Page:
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Open Access Research article

The area-based social patterning of injuries among 10 to 19 year olds Changes over time in the Stockholm County

Anne-Mari Reimers12*, Antonio Ponce de Leon14 and Lucie Laflamme3

Author Affiliations

1 Karolinska Institutet, Department of Public Health Sciences, Division of Social Medicine, SE-171 76 Stockholm, Sweden

2 Centre for Public Health, Norrbacka, SE-171 76 Stockholm, Sweden

3 Karolinska Institutet, Department of Public Health Sciences, Division of International Health, SE-171 77 Stockholm, Sweden

4 Department of Epidemiology, Institute of Social Medicine, University of Rio de Janeiro State (IMS/UERJ)

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BMC Public Health 2008, 8:131  doi:10.1186/1471-2458-8-131

Published: 23 April 2008

Abstract

Background

Area-based studies of childhood injuries strongly suggest that neighborhood socio-demographic and economic circumstances impact on various – though not all – types of injuries. The primary aim of this study was to investigate the stability over time of the association between area characteristics and childhood injuries of various causes.

Methods

Register-based and ecological, the study encompassed Stockholm County's 138 parishes, and considered two time periods (1993–95; 2003–05). Two indices were measured: economic deprivation and social fragmentation, and parishes were allocated to their respective quintile on each index. Data on both unintentional and intentional injuries for children (boys and girls) aged 10–14 and 15–19 respectively were gathered from the County Council's hospital inpatient register. For each period and index, gender, age and cause-specific comparisons were made to assess the rate ratios (with 95% confidence intervals) of being injured using parishes belonging to the best index level as a comparison group. A series of simple and partial Pearson correlations were also calculated to assess the independent contribution of each index.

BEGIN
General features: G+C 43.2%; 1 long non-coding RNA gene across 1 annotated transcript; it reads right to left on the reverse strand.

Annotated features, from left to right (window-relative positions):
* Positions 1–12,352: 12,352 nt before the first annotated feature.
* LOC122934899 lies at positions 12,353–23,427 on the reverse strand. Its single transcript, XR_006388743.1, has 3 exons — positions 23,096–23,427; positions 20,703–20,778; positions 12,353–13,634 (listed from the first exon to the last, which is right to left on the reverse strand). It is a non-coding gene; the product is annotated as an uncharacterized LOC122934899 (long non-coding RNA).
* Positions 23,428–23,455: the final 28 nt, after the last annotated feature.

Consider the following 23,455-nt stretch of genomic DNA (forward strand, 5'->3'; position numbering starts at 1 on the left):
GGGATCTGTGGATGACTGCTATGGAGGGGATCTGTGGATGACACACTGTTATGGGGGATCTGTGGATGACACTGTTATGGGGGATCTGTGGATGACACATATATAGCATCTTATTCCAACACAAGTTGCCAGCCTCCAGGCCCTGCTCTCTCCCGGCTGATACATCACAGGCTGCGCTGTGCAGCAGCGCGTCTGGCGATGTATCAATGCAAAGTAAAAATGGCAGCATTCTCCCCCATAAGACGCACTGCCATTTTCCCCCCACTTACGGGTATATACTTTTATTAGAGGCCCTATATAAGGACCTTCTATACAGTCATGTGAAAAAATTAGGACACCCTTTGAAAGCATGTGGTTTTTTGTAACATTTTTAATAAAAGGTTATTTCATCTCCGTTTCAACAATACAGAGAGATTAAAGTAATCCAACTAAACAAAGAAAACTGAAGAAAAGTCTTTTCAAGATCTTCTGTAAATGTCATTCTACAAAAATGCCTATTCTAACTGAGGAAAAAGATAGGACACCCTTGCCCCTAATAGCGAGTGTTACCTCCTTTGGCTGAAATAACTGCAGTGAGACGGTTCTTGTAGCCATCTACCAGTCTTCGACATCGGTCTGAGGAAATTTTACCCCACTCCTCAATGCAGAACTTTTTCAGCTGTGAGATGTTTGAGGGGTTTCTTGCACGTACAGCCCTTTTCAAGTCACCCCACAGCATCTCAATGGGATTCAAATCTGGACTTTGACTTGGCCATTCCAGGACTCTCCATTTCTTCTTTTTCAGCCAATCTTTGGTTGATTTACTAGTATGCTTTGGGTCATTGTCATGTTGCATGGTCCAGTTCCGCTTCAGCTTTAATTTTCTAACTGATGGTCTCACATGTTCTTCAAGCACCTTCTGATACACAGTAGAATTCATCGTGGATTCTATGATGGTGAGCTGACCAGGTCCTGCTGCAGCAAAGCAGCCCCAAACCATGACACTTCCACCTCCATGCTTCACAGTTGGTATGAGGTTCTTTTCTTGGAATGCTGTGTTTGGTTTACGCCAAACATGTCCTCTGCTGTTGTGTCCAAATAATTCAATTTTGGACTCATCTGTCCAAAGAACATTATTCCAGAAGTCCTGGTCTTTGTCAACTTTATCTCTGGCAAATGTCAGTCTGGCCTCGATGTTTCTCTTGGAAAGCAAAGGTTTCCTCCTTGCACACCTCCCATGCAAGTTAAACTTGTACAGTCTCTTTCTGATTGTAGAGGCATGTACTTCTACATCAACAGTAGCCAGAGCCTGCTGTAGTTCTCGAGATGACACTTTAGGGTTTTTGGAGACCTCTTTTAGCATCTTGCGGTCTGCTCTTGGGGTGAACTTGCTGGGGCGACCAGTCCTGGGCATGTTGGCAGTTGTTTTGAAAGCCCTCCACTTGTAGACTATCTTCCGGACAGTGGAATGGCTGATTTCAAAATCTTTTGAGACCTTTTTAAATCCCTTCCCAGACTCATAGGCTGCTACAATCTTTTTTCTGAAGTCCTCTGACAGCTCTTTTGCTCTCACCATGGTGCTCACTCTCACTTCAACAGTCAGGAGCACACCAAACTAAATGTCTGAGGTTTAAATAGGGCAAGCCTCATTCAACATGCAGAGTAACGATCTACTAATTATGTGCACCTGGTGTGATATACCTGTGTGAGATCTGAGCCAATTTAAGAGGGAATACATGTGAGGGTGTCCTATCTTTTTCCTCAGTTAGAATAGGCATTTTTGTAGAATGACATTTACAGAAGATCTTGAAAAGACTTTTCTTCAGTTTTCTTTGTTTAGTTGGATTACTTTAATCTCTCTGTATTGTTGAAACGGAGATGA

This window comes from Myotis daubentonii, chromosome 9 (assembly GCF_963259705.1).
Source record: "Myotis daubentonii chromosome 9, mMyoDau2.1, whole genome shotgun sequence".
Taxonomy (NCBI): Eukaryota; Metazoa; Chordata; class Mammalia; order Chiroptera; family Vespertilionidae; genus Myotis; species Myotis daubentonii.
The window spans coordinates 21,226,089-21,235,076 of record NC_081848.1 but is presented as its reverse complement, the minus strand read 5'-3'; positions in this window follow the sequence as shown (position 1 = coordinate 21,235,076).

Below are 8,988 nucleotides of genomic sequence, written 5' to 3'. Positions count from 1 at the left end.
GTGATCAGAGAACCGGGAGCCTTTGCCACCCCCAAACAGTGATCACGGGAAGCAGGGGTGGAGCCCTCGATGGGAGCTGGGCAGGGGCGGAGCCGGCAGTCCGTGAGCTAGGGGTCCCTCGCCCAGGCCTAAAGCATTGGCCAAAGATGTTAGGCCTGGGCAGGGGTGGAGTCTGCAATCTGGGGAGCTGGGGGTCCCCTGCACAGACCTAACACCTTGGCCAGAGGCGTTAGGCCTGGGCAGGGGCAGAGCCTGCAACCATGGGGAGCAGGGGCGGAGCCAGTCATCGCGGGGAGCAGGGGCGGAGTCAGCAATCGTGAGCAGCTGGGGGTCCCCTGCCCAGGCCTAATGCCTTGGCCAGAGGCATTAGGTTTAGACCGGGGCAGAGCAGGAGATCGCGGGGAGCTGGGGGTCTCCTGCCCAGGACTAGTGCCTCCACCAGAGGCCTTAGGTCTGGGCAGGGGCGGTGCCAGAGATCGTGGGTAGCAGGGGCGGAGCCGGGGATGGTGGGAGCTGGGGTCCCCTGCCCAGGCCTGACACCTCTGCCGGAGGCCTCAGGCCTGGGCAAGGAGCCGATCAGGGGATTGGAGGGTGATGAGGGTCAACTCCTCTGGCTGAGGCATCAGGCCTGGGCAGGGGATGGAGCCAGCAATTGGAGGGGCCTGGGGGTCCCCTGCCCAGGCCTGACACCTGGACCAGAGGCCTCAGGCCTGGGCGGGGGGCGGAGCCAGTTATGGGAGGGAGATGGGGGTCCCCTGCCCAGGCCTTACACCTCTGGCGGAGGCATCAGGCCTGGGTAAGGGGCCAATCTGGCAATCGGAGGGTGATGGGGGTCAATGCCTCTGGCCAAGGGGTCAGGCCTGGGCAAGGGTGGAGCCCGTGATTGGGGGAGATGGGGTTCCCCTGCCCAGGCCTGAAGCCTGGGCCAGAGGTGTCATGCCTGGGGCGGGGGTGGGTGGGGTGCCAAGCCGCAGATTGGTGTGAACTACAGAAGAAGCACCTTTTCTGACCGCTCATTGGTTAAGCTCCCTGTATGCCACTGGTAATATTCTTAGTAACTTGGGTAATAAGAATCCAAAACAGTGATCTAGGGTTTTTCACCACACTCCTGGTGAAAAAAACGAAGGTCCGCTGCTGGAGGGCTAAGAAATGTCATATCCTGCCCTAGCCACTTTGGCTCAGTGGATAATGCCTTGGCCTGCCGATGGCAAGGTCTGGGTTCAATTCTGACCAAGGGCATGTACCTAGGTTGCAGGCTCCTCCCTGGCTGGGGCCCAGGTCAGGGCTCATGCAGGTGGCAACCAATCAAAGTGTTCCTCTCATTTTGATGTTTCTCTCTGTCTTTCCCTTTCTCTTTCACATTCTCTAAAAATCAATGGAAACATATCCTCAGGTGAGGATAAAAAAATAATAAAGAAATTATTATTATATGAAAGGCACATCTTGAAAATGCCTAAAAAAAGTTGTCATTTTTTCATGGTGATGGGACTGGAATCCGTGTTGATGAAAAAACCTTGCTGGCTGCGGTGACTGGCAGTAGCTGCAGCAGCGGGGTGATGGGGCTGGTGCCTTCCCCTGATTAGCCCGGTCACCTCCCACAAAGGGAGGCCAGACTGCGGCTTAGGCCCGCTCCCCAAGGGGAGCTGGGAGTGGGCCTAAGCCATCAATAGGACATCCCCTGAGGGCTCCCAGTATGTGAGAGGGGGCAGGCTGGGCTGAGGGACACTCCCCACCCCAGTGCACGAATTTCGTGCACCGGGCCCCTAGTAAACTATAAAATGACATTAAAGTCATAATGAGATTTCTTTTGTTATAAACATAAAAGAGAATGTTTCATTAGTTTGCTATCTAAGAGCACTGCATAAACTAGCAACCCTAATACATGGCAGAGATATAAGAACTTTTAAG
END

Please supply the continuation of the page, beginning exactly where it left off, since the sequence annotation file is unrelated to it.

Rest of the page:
Results

Regardless of time period, there were rather few significant rate ratios and, when they occurred, there were both under and excess risks. For instance, in each period, boys from both age groups living in parishes with the highest levels of economic deprivation had lower rate of injury as a motor vehicle rider. Most strikingly, intentional injuries were more frequent during the second time period and in considerable excess among girls aged 15–19 from more economically deprived areas. Also, during that last period, none of the injury causes correlated significantly with the index of social fragmentation after adjustment for economic deprivation (partial correlation).

Conclusion

Over a ten-year period, differential economic deprivation among parishes has widened more than social fragmentation in Stockholm County. The correlation between those indices is high in both periods of time whilst the association between the levels of each index and injury rates varies depending on group of injuries or time period considered. It is of concern that intentional injuries have increased numerically and are significantly and positively correlated with economic deprivation (net of social fragmentation), in particular among girls.